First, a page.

Remember to wave when you want step on the bus
Two German girls having a work placement period in Turku
There has been a busy summer for Nova Talent’s work placement services. In August two German girls arrived to Finland for their internship period. I was asking how they feel about their trip to Turku.
In their home country Ina and Marie are apprentices’ (confectioner and carpenter). Both girls got their work placement places with the help of their local organizations for the Erasmus exchange. Girls told that it is a practical way to find suitable work placement abroad. They would have had a possibility to find the job option by themselves, but it would have been a huge effort to find one. With the help of their local Erasmus organizer, they were provided work placements in Turku, where Nova Talent have a list of open work placements available for sending partners (login needed).
The both girls have wanted to have work placement in Nordic Countries and thus they end up in Turku where Nova Talent had open work placements for carpenter and baker. Marie arrived for her 6 weeks period two weeks before Ina. They are from different locations and from different sending partners, but they ended up living in the same apartment arranged by Nova Talent. Marie thought that it would be more fun to have room mates also from different countries. Then they should use English both at work and in the free-time. However, it is nice to have company when exploring foreign country.
Fig. 3. Ina and Marie visiting world heritage site Suomenlinna (Helsinki)
Together the girls visited Helsinki, the Capital of Finland, and enjoyed the trip very much. Marie have also had time to visit Archipelago Sea and its beautiful places like Hanko and Bengtskär light house. Ina has a shorter work placement period than Marie, but both girls have still some time to find interesting places in Finland. From Turku you have only two hours train trip to Helsinki and Tampere (one of the big cities in Finland). One previous exchange student have even visited Lapland during her work placement period (bus trip over the weekend). From Turku you can also take a ferry to Stockhom (Sweden) or Marienhamn (Åland, autonomous territory between Turku and Stockholm).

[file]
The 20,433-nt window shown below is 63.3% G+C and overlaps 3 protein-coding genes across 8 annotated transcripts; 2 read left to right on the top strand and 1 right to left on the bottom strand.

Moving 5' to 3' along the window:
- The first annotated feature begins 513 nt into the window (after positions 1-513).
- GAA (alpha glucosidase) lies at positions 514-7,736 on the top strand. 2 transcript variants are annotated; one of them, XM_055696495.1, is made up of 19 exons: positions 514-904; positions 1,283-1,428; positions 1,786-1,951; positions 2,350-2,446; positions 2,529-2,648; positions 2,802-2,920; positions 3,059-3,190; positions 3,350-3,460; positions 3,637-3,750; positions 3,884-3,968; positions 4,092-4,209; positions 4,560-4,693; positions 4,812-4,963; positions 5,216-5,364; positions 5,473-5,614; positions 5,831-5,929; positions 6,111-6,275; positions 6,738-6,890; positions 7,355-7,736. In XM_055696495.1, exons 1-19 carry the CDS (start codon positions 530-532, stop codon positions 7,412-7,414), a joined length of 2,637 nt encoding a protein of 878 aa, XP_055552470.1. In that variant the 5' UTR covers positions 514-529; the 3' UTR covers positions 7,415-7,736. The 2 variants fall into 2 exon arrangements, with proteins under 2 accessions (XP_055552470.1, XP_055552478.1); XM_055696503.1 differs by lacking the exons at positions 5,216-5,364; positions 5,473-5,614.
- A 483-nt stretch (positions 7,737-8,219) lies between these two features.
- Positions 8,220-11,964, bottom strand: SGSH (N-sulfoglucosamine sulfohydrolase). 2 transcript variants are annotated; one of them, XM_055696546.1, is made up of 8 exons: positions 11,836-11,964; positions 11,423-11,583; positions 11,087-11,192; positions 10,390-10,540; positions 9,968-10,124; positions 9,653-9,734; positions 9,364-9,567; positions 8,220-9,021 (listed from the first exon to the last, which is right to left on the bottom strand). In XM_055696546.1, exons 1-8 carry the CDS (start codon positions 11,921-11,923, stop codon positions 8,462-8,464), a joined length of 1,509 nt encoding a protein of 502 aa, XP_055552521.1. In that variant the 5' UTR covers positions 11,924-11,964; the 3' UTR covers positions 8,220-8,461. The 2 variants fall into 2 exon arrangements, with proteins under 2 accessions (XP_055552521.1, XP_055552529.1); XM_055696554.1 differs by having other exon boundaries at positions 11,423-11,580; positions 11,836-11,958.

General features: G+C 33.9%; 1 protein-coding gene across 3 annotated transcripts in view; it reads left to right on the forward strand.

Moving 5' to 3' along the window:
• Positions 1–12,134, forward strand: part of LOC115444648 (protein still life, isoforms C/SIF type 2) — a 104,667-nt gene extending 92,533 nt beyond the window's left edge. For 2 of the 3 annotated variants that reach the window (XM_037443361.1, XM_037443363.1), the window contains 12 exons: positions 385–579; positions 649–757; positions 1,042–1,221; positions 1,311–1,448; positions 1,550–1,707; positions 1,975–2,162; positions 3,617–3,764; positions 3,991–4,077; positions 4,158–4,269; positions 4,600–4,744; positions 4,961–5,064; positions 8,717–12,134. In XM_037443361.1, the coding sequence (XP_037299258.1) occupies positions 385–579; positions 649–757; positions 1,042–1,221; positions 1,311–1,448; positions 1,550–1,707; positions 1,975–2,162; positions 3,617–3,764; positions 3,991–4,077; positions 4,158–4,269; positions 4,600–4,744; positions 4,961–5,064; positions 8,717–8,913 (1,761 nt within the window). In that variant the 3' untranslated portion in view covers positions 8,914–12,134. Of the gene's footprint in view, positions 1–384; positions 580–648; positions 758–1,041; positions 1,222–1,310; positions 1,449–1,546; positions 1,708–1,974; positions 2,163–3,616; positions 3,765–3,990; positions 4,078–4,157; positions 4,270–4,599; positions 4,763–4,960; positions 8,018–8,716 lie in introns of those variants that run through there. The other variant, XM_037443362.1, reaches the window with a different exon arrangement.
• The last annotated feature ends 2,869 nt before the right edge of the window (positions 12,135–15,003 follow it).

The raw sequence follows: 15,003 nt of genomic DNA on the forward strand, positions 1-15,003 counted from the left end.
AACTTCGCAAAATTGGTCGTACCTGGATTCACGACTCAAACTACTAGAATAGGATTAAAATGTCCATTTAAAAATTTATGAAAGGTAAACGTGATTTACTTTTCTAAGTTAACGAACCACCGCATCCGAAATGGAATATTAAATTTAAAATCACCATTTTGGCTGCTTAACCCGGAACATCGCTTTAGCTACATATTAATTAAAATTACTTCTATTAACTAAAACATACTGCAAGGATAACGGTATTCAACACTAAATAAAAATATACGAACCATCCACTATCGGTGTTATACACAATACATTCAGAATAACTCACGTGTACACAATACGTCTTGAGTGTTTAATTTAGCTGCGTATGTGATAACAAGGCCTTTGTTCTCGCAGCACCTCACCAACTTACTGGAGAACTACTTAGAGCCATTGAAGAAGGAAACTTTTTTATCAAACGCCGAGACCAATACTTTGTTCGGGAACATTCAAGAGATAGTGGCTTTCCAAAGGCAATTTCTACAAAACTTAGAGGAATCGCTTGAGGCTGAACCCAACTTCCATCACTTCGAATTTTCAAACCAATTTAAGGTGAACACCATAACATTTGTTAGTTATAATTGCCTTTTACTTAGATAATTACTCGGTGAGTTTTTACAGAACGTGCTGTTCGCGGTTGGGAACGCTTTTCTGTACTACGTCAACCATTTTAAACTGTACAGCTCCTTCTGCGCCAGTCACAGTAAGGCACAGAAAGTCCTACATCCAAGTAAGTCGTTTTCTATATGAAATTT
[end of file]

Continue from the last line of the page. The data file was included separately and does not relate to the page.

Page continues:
Even if both girls have strict working hours, starting early in the morning, they have found Finnish working life more relaxed than in their home country. This doesn’t mean that Finns are lazy. Of course you should fullfill the expectations in quantity and quality, but in Finland workers are more independent and not under strict supervision. You have a freedom to choose the best way for you to do your work, even if it’s not the same than all the others have, the girls concluded. In Finland we like to call it innovative working culture.
When asking what you have learned about Finns and Finnish culture, I was told that you should remember to wave your hand when you want step on the bus. I think this is a good reminder, that in every country we have our own ways of doing things. It’s called internationalization, when you know things like this.
Here we offer you some "tastings" from Ina: